Concours provides fun-filled day for car lovers
The sun struggled to shine, the breeze was a little chill, but no matter. The cars still gleamed, and the spectators came to the CBA Africa Concours d’Elegance.
On Sunday, and once again, it was at the Nairobi Racecourse down the Ngong Road. It is a very smart and popular event, our Concours – and it must be now one of Kenya’s best day’s out for the family. It was a day of elegant and eye-catching fashion, too.
The emphasis was, of course, on the showing of classic cars and for these, once again, the programme listed a full house of 77 competing ones.
Though, of course, it was their owners who were doing the competing. After the many hours spent rebuilding, repainting, titivating and polishing, there’s no wonder that the competition sometimes had quite an edge.
But, in the main, it was simply for the love of cars that the competitors had lavished so much of their time and not a little money.
And Kenyans, particularly, love cars – and motorbikes. What has been noticed over the years is that there are more and more African competitors in an event than in its early years – the first one was in 1970 – was dominated by Kenya-based Europeans.
The ‘Africa’ in the full name of the event – the CBA Africa Concours d’Elegance – is also becoming more and more significant: this year there was a record 24 competitors from outside Kenya.
Matthew Wilson, with his Yamaha VMax, was the first ever entrant from Rwanda. There were 15 members of the Uganda Bikers’ Association who rode their ‘Big Street’ or ‘Trail and Enduro’ motorcycles from Kampala to Nairobi.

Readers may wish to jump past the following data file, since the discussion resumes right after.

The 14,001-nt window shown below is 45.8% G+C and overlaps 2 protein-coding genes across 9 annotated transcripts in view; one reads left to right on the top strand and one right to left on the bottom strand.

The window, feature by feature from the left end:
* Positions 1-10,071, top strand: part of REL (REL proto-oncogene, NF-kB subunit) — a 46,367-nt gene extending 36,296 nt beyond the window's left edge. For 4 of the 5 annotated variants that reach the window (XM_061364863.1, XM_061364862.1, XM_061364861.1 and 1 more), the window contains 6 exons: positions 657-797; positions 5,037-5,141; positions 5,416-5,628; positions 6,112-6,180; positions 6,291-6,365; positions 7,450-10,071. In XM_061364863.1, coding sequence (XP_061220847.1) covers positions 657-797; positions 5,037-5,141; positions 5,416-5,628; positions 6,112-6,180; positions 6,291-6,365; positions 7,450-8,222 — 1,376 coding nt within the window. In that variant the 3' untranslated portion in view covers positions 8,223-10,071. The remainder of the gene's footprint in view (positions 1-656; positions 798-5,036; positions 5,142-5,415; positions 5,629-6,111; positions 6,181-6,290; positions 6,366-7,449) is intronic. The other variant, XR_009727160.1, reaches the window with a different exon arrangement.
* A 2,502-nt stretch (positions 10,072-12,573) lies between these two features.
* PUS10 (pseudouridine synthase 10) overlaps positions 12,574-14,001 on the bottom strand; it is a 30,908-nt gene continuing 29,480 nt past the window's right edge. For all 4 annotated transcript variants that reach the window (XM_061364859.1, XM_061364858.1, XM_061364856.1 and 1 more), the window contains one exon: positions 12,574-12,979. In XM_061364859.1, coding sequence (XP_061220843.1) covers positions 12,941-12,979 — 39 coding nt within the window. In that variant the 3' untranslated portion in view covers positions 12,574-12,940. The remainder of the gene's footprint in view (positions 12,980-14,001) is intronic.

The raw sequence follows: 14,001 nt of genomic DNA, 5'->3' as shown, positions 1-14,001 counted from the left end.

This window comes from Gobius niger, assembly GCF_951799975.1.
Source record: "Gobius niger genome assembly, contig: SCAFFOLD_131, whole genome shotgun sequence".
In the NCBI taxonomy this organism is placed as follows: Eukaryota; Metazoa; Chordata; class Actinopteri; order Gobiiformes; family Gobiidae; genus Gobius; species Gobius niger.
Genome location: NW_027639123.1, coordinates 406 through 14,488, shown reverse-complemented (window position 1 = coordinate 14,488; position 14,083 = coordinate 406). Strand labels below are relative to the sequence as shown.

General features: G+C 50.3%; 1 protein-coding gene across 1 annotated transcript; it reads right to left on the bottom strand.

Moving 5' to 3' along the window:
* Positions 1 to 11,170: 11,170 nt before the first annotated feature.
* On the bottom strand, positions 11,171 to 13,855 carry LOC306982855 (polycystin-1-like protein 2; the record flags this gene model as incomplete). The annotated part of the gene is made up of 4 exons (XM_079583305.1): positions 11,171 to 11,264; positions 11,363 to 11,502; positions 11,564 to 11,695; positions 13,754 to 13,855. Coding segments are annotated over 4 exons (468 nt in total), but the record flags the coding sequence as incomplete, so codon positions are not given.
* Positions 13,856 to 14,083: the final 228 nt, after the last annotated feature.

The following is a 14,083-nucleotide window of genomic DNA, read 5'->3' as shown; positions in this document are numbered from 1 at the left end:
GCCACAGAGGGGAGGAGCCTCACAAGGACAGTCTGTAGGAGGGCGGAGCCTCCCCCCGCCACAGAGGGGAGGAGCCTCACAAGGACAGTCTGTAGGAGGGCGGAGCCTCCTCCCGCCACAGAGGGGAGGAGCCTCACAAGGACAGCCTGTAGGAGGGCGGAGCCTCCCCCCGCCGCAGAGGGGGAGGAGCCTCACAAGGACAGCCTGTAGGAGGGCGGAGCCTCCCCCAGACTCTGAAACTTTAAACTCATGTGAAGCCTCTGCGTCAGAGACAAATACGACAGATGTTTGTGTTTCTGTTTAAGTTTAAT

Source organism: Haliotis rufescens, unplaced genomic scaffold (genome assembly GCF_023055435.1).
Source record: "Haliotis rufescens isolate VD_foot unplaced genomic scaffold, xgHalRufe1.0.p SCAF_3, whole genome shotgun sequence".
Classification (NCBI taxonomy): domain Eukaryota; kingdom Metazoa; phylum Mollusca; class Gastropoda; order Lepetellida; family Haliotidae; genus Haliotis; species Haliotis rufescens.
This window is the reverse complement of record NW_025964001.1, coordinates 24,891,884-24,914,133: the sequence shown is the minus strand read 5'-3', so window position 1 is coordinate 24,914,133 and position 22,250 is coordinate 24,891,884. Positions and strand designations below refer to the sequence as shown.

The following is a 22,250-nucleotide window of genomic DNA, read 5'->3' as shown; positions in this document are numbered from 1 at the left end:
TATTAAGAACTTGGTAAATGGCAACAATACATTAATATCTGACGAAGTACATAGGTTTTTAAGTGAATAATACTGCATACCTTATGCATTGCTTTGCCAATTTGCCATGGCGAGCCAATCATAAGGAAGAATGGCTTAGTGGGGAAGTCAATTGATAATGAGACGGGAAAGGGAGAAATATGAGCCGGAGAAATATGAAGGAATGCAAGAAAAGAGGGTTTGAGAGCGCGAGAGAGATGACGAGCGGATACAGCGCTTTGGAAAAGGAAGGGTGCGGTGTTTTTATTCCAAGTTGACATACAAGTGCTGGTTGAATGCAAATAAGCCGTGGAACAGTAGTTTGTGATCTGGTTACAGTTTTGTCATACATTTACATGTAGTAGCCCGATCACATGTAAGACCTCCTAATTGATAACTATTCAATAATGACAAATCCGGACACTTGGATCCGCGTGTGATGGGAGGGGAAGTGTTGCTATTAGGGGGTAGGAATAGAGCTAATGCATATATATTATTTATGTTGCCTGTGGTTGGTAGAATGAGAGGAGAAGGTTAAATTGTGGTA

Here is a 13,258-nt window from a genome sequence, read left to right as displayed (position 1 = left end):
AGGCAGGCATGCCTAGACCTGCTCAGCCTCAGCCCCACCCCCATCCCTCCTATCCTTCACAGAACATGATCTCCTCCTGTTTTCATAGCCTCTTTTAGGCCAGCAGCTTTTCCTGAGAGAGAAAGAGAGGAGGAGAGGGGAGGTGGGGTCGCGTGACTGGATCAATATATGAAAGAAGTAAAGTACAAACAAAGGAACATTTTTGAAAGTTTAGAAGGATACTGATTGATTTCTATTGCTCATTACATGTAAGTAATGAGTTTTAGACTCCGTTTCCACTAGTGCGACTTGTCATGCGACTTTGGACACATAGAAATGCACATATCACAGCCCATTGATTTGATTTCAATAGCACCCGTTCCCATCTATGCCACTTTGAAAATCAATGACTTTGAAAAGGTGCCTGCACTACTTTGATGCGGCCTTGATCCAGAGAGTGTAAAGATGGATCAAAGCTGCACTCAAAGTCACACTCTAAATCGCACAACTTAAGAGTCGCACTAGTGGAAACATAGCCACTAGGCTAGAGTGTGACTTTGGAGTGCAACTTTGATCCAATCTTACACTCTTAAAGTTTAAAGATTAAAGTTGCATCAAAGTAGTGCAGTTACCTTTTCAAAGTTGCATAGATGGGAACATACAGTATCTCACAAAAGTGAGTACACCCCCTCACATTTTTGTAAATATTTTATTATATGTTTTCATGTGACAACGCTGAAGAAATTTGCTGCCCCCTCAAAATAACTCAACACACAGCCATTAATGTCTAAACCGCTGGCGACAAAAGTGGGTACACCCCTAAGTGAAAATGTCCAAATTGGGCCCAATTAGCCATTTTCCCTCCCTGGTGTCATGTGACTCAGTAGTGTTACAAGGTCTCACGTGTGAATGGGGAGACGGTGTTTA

Uganda also had four classic car entries, and there were other competitors from Tanzania and South Africa.
Throughout the morning there were flypasts by Safarilink Aviation, and after lunch, fortunately when the sun had burnt off most of the clouds, the parachutists of Skydive Diani performed a dramatic free-fall, pin-point onto the racetrack.
There were also more grounded and static shows: the 25 stands of the Auto Expo of new vehicles and accessories; a classic car sale; and the Heritage Collection, a fascinating exhibition of machinery from the old days of farming – machinery such as two steam engines – one of them working ‘in steam’ – a Ferguson tractor, and a number of farming implements.
For more participatory things, there were plenty of places for al-fresco eating and drinking, as well as the old favourite, Steve’s Steakhouse. And, while parents were enjoying all those things, their youngsters were very well looked after at the Brookside Kids Zone.
As for the completion, the two overall winners were:
1. Overall winner of the car classes: Phoenix Aviation’1928 Ford Model A Tudor
2. Overall winner of the motorcycle classes: Sati’s Classics’ 1925 DKW